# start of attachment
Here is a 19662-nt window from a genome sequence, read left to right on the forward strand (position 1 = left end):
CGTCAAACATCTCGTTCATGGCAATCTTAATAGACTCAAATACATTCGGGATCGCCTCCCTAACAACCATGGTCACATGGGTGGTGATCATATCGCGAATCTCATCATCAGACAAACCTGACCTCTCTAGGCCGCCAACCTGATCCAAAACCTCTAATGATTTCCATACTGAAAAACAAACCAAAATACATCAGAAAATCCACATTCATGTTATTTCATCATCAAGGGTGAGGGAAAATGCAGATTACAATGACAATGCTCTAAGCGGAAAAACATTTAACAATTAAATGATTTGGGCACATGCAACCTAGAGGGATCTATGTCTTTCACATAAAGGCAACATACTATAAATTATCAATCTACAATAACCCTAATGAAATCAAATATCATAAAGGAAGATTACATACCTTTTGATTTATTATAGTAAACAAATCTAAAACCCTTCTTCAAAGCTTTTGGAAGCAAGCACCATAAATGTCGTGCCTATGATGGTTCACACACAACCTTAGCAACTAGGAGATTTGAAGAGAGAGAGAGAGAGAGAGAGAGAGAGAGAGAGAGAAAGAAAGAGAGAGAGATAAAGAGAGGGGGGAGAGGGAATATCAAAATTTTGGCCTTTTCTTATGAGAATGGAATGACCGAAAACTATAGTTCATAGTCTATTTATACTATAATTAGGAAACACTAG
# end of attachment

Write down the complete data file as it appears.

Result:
Here is a 19662-nt window from a genome sequence, read left to right on the forward strand (position 1 = left end):
CGTCAAACATCTCGTTCATGGCAATCTTAATAGACTCAAATACATTCGGGATCGCCTCCCTAACAACCATGGTCACATGGGTGGTGATCATATCGCGAATCTCATCATCAGACAAACCTGACCTCTCTAGGCCGCCAACCTGATCCAAAACCTCTAATGATTTCCATACTGAAAAACAAACCAAAATACATCAGAAAATCCACATTCATGTTATTTCATCATCAAGGGTGAGGGAAAATGCAGATTACAATGACAATGCTCTAAGCGGAAAAACATTTAACAATTAAATGATTTGGGCACATGCAACCTAGAGGGATCTATGTCTTTCACATAAAGGCAACATACTATAAATTATCAATCTACAATAACCCTAATGAAATCAAATATCATAAAGGAAGATTACATACCTTTTGATTTATTATAGTAAACAAATCTAAAACCCTTCTTCAAAGCTTTTGGAAGCAAGCACCATAAATGTCGTGCCTATGATGGTTCACACACAACCTTAGCAACTAGGAGATTTGAAGAGAGAGAGAGAGAGAGAGAGAGAGAGAGAGAGAGAAAGAAAGAGAGAGAGATAAAGAGAGGGGGGAGAGGGAATATCAAAATTTTGGCCTTTTCTTATGAGAATGGAATGACCGAAAACTATAGTTCATAGTCTATTTATACTATAATTAGGAAACACTAG